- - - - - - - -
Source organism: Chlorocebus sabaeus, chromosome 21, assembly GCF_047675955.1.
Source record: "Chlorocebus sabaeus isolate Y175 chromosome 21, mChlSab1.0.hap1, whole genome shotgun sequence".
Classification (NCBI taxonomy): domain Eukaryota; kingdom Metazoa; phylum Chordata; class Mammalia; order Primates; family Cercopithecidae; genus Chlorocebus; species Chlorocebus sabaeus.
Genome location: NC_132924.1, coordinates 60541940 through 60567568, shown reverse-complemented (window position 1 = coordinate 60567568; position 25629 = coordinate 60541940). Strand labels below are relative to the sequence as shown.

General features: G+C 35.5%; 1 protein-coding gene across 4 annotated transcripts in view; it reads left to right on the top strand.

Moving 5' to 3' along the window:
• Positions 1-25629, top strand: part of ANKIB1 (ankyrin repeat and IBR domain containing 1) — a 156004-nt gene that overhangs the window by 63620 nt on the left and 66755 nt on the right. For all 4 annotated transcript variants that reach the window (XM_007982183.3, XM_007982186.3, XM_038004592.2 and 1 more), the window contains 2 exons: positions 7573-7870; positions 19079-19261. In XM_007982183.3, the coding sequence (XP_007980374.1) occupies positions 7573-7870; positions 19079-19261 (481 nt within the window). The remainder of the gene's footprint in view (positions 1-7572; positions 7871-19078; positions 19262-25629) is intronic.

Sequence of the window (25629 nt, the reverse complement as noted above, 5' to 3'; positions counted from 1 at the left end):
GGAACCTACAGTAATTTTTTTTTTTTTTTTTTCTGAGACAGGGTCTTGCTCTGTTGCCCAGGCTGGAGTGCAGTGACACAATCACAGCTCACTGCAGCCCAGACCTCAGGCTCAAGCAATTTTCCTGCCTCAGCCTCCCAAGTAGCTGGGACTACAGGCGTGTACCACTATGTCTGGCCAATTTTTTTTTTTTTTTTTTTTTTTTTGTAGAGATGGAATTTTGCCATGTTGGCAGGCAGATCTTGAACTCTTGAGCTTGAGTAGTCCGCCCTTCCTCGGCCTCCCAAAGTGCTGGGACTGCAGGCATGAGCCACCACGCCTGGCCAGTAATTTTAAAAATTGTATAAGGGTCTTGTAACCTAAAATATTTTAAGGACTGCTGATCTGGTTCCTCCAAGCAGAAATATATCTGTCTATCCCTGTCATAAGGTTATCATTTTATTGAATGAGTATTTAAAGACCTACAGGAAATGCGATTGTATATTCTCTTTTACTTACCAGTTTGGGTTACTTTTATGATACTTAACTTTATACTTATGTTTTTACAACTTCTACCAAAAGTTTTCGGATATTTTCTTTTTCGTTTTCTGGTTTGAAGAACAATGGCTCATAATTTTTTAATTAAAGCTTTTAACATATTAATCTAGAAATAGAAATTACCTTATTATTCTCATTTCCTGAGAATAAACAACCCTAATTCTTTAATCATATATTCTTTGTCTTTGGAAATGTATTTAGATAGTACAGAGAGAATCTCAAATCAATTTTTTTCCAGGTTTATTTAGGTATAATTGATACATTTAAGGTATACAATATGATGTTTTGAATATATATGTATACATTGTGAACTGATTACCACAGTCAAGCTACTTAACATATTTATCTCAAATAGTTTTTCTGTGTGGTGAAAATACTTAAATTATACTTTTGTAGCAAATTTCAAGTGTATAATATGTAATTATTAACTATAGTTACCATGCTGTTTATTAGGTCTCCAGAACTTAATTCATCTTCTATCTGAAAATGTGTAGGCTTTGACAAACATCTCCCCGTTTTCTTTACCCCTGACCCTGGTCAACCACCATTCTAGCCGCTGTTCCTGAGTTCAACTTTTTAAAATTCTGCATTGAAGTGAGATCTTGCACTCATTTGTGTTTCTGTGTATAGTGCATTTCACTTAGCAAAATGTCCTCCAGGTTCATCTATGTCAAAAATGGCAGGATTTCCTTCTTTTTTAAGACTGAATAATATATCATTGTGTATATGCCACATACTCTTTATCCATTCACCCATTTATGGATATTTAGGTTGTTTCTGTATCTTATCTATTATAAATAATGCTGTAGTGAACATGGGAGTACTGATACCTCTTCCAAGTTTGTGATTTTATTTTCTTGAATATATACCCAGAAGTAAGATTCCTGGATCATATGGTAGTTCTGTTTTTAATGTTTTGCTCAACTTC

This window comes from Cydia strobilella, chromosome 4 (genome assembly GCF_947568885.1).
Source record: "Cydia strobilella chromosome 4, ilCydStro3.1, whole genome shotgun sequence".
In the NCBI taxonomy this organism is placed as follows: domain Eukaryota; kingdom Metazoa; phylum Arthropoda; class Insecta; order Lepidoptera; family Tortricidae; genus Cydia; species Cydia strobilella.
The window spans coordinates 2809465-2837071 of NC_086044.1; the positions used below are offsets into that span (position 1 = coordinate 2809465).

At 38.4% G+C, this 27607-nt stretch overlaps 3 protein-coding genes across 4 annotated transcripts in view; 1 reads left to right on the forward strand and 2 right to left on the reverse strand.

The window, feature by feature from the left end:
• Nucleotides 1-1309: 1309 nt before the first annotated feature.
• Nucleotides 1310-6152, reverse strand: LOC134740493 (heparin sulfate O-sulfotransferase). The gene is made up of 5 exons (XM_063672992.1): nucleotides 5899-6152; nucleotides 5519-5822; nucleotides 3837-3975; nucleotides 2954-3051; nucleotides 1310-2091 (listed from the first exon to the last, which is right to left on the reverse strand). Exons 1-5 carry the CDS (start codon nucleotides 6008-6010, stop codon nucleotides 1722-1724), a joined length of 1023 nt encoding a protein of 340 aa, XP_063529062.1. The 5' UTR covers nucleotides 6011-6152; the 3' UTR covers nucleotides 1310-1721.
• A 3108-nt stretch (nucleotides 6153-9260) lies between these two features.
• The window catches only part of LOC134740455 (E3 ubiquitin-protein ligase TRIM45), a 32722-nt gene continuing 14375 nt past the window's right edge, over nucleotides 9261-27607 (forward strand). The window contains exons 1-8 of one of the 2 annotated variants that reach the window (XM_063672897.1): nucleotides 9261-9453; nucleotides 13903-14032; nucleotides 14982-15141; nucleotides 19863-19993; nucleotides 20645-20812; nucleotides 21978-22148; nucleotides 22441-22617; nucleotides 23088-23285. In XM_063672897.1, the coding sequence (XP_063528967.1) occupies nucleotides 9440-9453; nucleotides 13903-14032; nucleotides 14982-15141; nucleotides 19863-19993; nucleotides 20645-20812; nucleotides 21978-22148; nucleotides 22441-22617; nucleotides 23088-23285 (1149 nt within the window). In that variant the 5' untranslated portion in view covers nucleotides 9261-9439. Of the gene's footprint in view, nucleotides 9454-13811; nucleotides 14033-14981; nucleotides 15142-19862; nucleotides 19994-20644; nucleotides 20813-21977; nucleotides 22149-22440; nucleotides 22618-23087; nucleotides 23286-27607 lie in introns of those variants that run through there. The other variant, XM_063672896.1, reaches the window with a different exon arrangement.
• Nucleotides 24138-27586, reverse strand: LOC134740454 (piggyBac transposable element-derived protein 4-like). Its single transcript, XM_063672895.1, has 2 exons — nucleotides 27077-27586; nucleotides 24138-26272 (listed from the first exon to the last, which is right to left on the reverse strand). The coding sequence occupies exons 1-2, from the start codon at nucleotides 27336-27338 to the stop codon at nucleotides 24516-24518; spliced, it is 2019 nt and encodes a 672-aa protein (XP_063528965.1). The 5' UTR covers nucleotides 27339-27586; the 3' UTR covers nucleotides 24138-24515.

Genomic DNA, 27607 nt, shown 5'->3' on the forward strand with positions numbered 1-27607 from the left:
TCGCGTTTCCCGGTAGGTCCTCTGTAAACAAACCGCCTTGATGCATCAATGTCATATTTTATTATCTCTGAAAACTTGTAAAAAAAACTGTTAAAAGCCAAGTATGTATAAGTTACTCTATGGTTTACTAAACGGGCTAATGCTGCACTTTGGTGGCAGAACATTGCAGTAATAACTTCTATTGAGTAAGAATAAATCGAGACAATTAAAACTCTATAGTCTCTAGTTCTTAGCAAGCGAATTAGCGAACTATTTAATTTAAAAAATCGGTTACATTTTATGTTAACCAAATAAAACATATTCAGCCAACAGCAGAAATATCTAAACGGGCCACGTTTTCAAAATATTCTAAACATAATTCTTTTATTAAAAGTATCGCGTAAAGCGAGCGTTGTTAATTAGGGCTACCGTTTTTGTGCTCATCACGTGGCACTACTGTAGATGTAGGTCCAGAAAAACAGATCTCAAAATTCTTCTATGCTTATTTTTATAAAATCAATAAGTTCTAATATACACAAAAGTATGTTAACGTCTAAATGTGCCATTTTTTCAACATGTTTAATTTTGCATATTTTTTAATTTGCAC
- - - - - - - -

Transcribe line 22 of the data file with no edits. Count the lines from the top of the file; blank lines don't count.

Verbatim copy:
TCGCGTTTCCCGGTAGGTCCTCTGTAAACAAACCGCCTTGATGCATCAATGTCATATTTTATTATCTCTGAAAACTTGTAAAAAAAACTGTTAAAAGCCAAGTATGTATAAGTTACTCTATGGTTTACTAAACGGGCTAATGCTGCACTTTGGTGGCAGAACATTGCAGTAATAACTTCTATTGAGTAAGAATAAATCGAGACAATTAAAACTCTATAGTCTCTAGTTCTTAGCAAGCGAATTAGCGAACTATTTAATTTAAAAAATCGGTTACATTTTATGTTAACCAAATAAAACATATTCAGCCAACAGCAGAAATATCTAAACGGGCCACGTTTTCAAAATATTCTAAACATAATTCTTTTATTAAAAGTATCGCGTAAAGCGAGCGTTGTTAATTAGGGCTACCGTTTTTGTGCTCATCACGTGGCACTACTGTAGATGTAGGTCCAGAAAAACAGATCTCAAAATTCTTCTATGCTTATTTTTATAAAATCAATAAGTTCTAATATACACAAAAGTATGTTAACGTCTAAATGTGCCATTTTTTCAACATGTTTAATTTTGCATATTTTTTAATTTGCAC